Smithfield Profits Soar as its Sows Suffer, Despite Company’s Pledge

By on June 17, 2011 with 0 Comments By Wayne Pacelle

Like many animal protection advocates, I was heartened when Smithfield Foods—the world’s largest pork producer—announced in 2007 that it would phase out its use of gestation crates to confine breeding sows. At the time, the company stated it’d be rid of these cruel crates by 2017 at its company-owned facilities.

The self-imposed timeframe for getting rid of these inhumane contraptions—which virtually immobilize sows for their entire lives—was longer than I’d hoped for. That sows would continue being crammed into tiny metal crates no wider than their bodies (preventing the animals from even turning around) for another decade was difficult to accept. But it was the first time a major pork producer made such a commitment, and we applauded the company for its decision to move in a positive direction. We knew the decision could affect the lives of many future generations of breeding sows.

Then, in 2009, Smithfield put a “pause” on its commitment following an economic downturn. In a correspondence I had with Smithfield CEO C. Larry Pope at the time, I stated that while we were disappointed with the “pause,” we hoped Smithfield would set a new timeline for meeting its commitment. Pope ensured me that the company would do that just, writing, “I can confidently say…that once we see a recovery I will indeed set a timeline to complete this [phase-out] process.” (Read the full letter here.)

In 2010, an HSUS undercover investigation at a Smithfield subsidiary in Virginia found breeding sows who had bitten the bars of their crates until their mouths bled, others with injuries and open sores from the crates, and prematurely born piglets falling through the slats of the floor into manure pits—underscoring why these crates are fundamentally inhumane.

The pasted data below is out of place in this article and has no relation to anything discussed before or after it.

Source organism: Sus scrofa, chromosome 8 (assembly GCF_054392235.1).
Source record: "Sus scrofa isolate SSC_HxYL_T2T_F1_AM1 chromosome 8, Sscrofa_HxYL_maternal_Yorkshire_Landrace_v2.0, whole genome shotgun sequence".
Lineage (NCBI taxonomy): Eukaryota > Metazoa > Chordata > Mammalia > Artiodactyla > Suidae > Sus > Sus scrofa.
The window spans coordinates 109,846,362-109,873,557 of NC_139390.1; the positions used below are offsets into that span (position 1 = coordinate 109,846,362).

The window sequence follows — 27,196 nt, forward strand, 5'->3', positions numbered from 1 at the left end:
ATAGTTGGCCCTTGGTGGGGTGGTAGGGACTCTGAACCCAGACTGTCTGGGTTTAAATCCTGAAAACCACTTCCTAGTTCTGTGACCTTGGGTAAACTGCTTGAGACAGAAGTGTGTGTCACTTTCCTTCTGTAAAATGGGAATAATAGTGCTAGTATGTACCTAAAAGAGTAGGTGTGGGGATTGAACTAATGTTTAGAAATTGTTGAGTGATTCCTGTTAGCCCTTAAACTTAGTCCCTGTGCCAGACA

Yesterday, The Virginian-Pilot (Smithfield’s hometown newspaper) ran an article about Smithfield having posted “record profits” for its latest fiscal year. Smithfield is nearly three-quarters of a century old, and it made more profits this year than in any previous year. Mr. Pope, it is time to fulfill your commitment and get the crate ban back on track.

Smithfield’s own animal welfare advisor, Dr. Temple Grandin, says that Smithfield needs to quicken the conversion, further noting that “I also feel very strongly that we've got to treat animals right, and the gestation stalls have got to go."

I agree. If you do too, please let Smithfield know.

P.S. Also, tune in or set your TV to record this Monday, June 20 at 9 p.m. Eastern/Pacific, when Animal Planet will reveal new footage from an HSUS undercover investigation into captive hunting. This barbaric business allows trophy seekers to shoot tame, exotic animals inside fenced enclosures, everything from an endangered antelope to a kangaroo.

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